It is definitely a must read if you are a Heresy Fan. However, I can tell this novel's original intent was not that of an Iron Warriors novel. I suppose it is a novel about Perturabo, but the Iron Warriors looked like nubes. It was a disgrace upon me as a big fan of Iron Warriors, but Perturabo's might compensated for the lack.

You will leave this novel saying Perturabo is the shit. Fulgrim recognizes at the end of the novel that Perturabo was perhaps the mightiest of the primarchs, and Fulgrims use of Perturabo for his ends would really suggest that.


sadLor 11-12-12 02:20 AM


Originally Posted by ckcrawford (Post 1304874)

If you came out of this novel going... "I could really play the Iron Warriors," and especially if you've read about the other Legions in the heresy, boy do I feel bad for you.


I would disagree with this. The IW appear to be the most noble of the legions that fell to chaos and their fall had a lot to do with guilt and regret (imo)... I think that trait could attract some players.

I agree that their fighting prowess wasn't really shown in this novel. What's that special "something" that makes them IW? I have no idea...they didn't look particularly impressive in the novel. The Raven Guard character was the most interesting fighter in the book...

Oh, and good review. It's good to see someone that reviews a book and actually talks about its bad points. Pretty sick of reading WH40k reviews that have nothing bad at all to say about the book. That's BS...every book has its bad points. *sigh* at all the 10/10's...

ckcrawford 11-12-12 03:39 PM

Thanks for the response. But I think you would agree then. This novel does not make one want to go start painting my chaos marines like Iron Warriors. I would rate every other Heresy Legion book higher than this one in that category.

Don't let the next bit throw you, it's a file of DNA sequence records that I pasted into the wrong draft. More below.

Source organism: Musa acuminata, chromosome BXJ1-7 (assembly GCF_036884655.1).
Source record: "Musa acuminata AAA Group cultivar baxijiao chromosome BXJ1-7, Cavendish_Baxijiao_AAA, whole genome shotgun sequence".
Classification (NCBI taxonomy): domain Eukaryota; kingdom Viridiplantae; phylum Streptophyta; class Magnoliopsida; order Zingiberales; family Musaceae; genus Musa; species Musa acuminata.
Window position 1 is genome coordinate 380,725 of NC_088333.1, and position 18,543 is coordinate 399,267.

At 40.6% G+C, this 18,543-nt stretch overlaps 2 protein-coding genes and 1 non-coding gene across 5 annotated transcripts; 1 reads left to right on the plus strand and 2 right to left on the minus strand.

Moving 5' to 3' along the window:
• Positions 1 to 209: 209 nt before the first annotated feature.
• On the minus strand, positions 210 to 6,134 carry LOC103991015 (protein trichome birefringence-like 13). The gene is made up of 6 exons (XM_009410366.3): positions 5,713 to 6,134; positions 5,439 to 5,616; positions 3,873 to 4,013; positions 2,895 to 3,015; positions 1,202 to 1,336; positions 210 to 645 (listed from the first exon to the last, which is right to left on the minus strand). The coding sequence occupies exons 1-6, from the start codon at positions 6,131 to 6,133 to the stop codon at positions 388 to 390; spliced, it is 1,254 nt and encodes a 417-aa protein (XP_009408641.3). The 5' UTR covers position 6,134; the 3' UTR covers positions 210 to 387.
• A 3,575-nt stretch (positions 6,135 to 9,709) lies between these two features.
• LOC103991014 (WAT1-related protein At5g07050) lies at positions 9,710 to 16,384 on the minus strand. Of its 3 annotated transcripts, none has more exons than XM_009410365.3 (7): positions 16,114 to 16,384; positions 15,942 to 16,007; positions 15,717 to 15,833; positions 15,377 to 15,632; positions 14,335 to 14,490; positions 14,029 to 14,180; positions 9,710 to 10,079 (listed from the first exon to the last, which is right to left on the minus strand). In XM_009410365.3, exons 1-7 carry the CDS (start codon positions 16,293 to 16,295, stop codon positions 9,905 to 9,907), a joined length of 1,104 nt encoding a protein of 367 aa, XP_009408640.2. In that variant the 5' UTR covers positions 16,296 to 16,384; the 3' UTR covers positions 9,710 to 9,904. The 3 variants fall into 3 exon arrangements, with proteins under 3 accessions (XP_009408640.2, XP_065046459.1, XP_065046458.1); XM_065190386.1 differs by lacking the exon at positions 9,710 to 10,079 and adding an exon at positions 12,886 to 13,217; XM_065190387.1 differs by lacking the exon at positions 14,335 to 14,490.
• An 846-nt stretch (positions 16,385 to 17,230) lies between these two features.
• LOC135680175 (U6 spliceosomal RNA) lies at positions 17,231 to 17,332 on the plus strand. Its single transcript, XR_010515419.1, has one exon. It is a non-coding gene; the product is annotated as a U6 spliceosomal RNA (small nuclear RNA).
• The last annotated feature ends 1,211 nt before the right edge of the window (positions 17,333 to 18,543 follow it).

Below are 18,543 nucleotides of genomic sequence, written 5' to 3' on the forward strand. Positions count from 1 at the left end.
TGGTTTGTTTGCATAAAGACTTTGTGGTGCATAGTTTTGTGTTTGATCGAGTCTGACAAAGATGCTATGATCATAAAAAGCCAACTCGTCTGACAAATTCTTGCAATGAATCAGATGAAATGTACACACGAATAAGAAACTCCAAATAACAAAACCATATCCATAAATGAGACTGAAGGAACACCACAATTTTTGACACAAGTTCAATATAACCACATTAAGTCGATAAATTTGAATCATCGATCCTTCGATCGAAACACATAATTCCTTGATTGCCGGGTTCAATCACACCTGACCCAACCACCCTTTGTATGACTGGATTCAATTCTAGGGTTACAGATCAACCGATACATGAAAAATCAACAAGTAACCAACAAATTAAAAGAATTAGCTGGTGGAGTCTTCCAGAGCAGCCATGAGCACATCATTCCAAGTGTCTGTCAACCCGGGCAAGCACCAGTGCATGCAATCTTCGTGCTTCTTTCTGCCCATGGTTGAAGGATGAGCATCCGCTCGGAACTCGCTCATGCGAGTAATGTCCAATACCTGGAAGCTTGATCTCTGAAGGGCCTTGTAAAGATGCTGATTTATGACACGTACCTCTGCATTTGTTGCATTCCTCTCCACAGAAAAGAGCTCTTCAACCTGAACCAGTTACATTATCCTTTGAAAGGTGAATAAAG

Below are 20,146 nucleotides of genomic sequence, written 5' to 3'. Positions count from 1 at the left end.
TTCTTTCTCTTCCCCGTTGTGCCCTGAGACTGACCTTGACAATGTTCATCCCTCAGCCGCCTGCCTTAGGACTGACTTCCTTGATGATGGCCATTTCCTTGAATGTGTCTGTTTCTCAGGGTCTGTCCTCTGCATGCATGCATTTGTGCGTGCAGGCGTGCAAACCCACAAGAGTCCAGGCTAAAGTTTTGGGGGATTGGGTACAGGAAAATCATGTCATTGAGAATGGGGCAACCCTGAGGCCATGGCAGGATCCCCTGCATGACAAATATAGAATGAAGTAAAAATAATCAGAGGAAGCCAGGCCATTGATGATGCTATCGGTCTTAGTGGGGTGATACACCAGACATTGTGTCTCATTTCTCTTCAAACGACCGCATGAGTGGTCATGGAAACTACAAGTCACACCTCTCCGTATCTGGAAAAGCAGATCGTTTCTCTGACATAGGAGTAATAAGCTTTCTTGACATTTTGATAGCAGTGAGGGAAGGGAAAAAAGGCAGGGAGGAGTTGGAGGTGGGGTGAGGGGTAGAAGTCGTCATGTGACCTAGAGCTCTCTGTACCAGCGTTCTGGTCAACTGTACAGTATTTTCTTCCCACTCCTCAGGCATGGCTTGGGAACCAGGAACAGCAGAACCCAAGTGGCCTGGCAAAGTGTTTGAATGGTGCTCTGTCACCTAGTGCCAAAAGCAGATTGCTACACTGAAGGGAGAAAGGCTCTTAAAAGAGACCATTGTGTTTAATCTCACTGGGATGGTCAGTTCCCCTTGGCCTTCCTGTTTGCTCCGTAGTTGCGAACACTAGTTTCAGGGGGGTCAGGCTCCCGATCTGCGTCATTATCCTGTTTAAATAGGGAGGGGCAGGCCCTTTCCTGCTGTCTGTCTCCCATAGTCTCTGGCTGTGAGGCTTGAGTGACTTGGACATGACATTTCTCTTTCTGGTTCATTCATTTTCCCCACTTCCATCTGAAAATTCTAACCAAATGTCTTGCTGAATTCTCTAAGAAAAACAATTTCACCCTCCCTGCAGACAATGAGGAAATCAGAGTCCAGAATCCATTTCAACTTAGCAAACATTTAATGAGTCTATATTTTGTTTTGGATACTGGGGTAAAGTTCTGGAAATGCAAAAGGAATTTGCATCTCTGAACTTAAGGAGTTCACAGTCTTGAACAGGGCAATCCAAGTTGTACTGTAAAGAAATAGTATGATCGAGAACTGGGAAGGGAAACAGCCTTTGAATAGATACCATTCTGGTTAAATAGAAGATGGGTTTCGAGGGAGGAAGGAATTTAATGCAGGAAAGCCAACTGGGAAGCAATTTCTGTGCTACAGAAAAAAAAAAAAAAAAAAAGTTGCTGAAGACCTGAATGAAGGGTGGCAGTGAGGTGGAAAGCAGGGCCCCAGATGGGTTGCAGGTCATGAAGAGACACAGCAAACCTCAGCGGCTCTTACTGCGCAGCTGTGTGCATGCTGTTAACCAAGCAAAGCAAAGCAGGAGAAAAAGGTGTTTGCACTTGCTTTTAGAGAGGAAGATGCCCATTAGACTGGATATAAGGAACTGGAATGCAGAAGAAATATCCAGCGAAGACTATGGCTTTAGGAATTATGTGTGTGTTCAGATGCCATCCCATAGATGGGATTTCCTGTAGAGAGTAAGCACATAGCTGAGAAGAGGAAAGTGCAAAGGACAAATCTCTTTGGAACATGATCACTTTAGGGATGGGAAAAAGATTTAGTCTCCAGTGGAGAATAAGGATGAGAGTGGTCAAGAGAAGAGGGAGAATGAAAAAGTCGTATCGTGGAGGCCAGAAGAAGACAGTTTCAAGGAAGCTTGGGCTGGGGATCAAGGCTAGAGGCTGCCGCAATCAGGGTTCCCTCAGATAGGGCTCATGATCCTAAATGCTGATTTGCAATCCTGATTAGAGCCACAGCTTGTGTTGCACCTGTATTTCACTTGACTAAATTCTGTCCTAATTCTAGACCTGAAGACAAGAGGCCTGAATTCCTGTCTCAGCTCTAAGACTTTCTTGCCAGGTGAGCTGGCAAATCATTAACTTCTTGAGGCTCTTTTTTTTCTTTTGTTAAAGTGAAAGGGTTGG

I will admit, they had some likable characters. For the most part, it isn't a very likable legions though.

The two scenes in which McNeill could have made the legion shine made the legion look retarded.

Lupe 11-26-12 10:54 PM


Originally Posted by ckcrawford (Post 1304874)
If you came out of this novel going... "I could really play the Iron Warriors," and especially if you've read about the other Legions in the heresy, boy do I feel bad for you.

I'm not sure that was the point of the book.

But let me ask you this first. What would make you think "I could really play Iron Warriors"? Because if it's scenes that expand on their reputation as siegesmiths, then there's a lot of stuff that does that already...

I think Graham made a perfectly conscious decision in making them feel like any generic space marine legion. Granted, it might not come across as a good thing, but that's not my point. He's specifically avoided getting into siegecraft for this novel (although the man can write a good siege, as Storm of Iron proves) for a reason.

Even you, as a fan, expect them to fit a certain style that you think suits them. Here's the funny thing. In universe, everyone expects them to fill their one specific role, as well. Everybody just assumes they're the Emperor's diggers, and their frustration over repeatedly being cast into that role is actually a considerable (although not the main) part of the reason Perturabo renounces his oaths of loyalty in the first place. It's also an important factor in his decision to play along with Fulgrim's folly of a plan.

So, now, uncharacteristically and for the first time, we see them take to the field as a mobile fighting force, and they fare no better or worse thany any other Astartes legion. That's the point Graham is (granted, not all that skilfully) trying to get across. The Iron Warriors aren't all about sieges and trenches, they just happen to end up dragged into them every time.

I sort of liked the fact that they can fight coherently in the open, and even put on a better show than the Emperor's Children. And I sort of liked that even then, some of their smaller quirks still surface (i.e modular Rhinos, use of field artillery, etc).

Could it have been done better? Certainly. The irony of the situation could have been capitalized on a lot more, and more memorable fighting scenes surely couldn't have hurt the book. But they didn't come off as badly as you make them appear (or, more to the point, as you see the whole situation).